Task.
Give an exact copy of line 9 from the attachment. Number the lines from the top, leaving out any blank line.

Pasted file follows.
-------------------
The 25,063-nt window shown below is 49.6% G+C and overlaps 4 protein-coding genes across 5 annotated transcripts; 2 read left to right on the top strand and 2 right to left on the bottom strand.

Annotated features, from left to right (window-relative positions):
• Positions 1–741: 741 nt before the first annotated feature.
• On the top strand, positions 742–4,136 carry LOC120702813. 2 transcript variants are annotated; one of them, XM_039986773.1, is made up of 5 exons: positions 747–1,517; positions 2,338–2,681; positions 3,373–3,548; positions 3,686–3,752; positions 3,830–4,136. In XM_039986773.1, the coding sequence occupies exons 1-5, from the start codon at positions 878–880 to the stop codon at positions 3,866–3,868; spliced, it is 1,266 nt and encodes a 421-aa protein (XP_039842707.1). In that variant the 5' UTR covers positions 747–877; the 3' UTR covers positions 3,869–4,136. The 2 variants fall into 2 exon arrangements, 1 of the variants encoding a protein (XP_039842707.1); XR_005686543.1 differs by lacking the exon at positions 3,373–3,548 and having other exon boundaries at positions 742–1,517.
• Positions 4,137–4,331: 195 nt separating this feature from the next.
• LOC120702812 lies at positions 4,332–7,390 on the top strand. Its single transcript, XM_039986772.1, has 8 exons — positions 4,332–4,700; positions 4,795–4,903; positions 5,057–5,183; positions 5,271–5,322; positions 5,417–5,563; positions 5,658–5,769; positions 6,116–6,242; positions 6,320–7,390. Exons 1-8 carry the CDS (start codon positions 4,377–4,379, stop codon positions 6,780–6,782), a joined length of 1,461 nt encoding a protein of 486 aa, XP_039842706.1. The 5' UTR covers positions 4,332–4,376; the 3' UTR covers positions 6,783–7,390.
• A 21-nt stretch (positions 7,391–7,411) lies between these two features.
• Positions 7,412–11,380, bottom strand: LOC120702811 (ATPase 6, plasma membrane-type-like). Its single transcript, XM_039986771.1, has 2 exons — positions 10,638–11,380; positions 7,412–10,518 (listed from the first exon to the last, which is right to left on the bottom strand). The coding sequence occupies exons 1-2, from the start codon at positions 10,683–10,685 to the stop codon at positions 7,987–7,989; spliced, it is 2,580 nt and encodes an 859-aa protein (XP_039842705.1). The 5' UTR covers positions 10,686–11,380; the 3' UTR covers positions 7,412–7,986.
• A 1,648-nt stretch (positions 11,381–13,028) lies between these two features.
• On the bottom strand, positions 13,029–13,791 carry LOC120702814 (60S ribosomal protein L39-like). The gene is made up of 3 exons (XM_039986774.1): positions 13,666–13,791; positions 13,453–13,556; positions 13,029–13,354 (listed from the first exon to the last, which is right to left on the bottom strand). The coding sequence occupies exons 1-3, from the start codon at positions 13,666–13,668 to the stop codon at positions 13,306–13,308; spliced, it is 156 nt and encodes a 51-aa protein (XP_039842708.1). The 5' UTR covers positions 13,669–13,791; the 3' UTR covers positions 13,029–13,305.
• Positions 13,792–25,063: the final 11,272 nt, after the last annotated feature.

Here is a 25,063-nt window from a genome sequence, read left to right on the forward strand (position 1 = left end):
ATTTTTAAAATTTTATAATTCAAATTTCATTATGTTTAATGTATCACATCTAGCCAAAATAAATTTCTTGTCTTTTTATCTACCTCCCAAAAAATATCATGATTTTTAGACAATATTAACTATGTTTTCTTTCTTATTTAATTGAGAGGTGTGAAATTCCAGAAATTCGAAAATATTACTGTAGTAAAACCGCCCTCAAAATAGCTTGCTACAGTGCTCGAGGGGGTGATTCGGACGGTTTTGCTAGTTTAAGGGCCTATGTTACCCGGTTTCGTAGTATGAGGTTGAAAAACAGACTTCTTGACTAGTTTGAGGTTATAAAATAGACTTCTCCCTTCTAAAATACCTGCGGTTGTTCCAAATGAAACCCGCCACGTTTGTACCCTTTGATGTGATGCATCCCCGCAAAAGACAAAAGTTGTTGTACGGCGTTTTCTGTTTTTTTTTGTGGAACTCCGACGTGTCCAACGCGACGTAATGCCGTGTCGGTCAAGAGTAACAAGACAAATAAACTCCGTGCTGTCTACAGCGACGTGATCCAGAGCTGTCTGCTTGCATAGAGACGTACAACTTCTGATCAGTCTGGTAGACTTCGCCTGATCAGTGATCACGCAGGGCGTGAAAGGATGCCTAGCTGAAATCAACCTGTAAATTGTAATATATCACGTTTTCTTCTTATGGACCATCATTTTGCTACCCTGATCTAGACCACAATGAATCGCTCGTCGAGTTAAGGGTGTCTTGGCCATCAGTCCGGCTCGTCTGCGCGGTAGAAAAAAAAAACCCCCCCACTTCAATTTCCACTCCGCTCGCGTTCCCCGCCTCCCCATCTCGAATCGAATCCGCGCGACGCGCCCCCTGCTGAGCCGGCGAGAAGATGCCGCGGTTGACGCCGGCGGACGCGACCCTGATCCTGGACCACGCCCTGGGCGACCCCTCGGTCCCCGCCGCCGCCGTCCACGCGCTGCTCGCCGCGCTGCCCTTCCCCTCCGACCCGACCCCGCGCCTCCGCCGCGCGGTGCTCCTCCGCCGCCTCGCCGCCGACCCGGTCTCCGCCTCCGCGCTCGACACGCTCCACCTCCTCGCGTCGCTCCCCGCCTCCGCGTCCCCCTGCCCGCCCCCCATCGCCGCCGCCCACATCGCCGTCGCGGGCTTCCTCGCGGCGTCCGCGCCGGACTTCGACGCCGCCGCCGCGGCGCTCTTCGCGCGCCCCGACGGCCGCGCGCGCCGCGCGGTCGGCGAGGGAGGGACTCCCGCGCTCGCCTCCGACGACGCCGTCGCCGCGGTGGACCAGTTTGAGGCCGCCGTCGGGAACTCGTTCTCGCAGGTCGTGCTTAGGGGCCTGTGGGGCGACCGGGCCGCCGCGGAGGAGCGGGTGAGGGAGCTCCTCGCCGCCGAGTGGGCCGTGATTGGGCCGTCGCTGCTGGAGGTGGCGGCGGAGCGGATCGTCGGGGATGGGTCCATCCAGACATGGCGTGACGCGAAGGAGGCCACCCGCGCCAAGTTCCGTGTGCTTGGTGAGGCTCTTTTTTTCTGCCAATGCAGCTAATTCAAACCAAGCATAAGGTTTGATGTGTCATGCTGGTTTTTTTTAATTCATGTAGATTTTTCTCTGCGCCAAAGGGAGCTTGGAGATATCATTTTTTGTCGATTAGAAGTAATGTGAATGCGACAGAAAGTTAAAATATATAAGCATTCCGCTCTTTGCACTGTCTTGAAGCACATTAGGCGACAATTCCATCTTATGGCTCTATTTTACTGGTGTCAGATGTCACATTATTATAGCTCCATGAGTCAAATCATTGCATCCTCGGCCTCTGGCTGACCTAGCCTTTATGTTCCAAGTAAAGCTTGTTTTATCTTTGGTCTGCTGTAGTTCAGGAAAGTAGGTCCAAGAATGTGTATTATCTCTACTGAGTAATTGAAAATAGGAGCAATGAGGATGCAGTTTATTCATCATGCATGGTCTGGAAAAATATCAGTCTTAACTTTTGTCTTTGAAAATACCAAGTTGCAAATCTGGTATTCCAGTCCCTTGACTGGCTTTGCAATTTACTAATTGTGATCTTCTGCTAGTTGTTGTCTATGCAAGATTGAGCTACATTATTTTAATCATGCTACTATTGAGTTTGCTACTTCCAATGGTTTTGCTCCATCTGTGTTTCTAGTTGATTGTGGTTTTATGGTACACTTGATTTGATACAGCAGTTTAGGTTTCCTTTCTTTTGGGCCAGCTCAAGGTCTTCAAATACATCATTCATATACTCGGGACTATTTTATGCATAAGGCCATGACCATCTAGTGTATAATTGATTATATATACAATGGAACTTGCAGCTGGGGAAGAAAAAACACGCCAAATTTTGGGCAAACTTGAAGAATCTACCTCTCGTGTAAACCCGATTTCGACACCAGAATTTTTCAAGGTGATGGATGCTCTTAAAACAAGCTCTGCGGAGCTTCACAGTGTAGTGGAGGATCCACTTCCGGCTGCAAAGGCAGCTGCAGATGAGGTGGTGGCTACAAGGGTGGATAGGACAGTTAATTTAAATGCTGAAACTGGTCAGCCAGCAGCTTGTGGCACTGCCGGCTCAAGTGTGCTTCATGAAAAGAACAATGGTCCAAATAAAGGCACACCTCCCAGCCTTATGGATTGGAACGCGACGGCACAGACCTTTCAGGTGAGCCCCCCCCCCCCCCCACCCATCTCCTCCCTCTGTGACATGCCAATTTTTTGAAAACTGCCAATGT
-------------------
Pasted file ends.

• A 1,648-nt stretch (positions 11,381–13,028) lies between these two features.